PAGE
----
Posts tagged ‘northern China’

18/06/2015

China military says two more top officers probed for graft | Reuters

China’s Defense Ministry said on Tuesday that two more former senior officers were being investigated for corruption, as part of a sweeping campaign against graft which has already felled dozens of senior people.

In a brief statement, the ministry said that Kou Tie, former commander of the Heilongjiang military region in northern China, had been put under investigation last November for suspected “serious discipline violations”. He was handed over to military prosecutors last month.

The other officer was named as Liu Zhanqi, a former communications division commander for the paramilitary People’s Armed Police, also suspected of “serious discipline violations”, common wording for corruption. He was handed to military prosecutors last month as well.

The ministry gave no further details. Neither case had been reported before.

Weeding out graft in the military is a top goal of President Xi Jinping, chairman of the Central Military Commission, which controls China’s 2.3 million-strong armed forces.

Serving and retired Chinese military officers have said military graft is so pervasive it could undermine China’s ability to wage war, and dozens of senior officers have been taken down.

The anti-graft drive in the military comes as Xi steps up efforts to modernize forces that are projecting power across the disputed waters of the East and South China Seas, though China has not fought a war in decades.

via China military says two more top officers probed for graft | Reuters.

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11/03/2015

China’s Risky Mao-Style Focus on the Personal Life of President Xi Jinping – China Real Time Report – WSJ

Chinese media’s relentless focus on the achievements and personal life of President Xi Jinping represents a sharp break with recent leadership practice in China, which has studiously avoided the personality cult that surrounded Mao Zedong. WSJ’s Andrew Browne traveled to Liangjiahe, the cave village in northern China where Mr. Xi was banished during the Cultural Revolution, to answer a question: Is it all about personal aggrandizement? Or is it a media-driven effort by the troubled Communist Party to capitalize on an immensely popular president?

It may be both. Just over two years into his term, three major anthologies of Mr. Xi’s speeches and writings have rolled off the official printing presses. The Chinese characters for “China Dream,” Mr. Xi’s catchphrase for national rejuvenation, are plastered across subway stations, bus stops and billboards. Party newspapers extol the “Spirit of Xi Jinping.”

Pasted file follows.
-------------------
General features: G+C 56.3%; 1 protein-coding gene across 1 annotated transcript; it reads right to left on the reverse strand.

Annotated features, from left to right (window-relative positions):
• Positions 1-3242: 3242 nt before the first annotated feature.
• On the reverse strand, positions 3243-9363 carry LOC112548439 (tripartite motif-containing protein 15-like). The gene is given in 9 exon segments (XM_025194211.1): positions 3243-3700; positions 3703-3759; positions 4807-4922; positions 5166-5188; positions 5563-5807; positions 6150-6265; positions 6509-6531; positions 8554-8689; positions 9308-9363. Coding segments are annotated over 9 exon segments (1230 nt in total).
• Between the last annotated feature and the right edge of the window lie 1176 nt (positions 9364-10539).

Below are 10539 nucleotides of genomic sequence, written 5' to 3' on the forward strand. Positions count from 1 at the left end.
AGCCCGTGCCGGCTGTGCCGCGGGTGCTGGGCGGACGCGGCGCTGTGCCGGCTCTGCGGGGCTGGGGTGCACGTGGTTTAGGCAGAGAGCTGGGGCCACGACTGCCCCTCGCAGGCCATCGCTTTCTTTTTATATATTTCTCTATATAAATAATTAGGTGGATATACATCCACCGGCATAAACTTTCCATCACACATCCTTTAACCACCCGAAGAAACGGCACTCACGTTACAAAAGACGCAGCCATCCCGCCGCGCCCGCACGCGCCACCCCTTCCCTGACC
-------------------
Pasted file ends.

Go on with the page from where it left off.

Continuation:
There’s an irony, of course, in Mr. Xi taking a leaf from Mao, who persecuted his father. But Mr. Xi’s main goal is to save the Party. That means preserving Mao as a symbol of Communist rule.

via China’s Risky Mao-Style Focus on the Personal Life of President Xi Jinping – China Real Time Report – WSJ.

14/02/2015

China must cut pollution by half before environment improves: official | Reuters

China needs to slash emission levels by as much as half before any obvious improvements are made to its environment, a senior government official said on Friday, underscoring the challenges facing the country after three decades of breakneck growth.

A man wearing a mask walks on a street on a hazy day in Beijing in this file photo taken on October 24, 2014. REUTERS/Kim Kyung-Hoon

Zhai Qing, China’s deputy minister of environmental protection, told a briefing that pollutants had been cut by just “a few percentage points” since 2006 and had to drop much further if any progress is to be made.

“According to expert assessments, emissions will have to fall another 30-50 percent below current levels if we are to see noticeable changes in environmental quality,” he said.

China has vowed to close vast swathes of ageing heavy industrial capacity and slash coal consumption in heavily populated eastern coastal regions as part of its war on pollution.

Last November, it imposed draconian restrictions on industry throughout northern China in order to guarantee air quality during the Asia-Pacific Economic Cooperation (APEC) summit held in Beijing. Zhai said emissions in the region fell by more than 50 percent during the meeting.

He said China’s ability to control pollution was still “limited” and its policies still needed to be improved.

Only eight of the 74 cities monitored by the ministry met national pollution standards last year, according to official data published earlier this month.

via China must cut pollution by half before environment improves: official | Reuters.

03/02/2015

China says 90 percent of cities failed to meet air standards in 2014 | Reuters

Nearly 90 percent of China’s big cities failed to meet air quality standards in 2014, but that was still an improvement on 2013 as the country’s “war on pollution” began to take effect, the environment ministry said on Monday.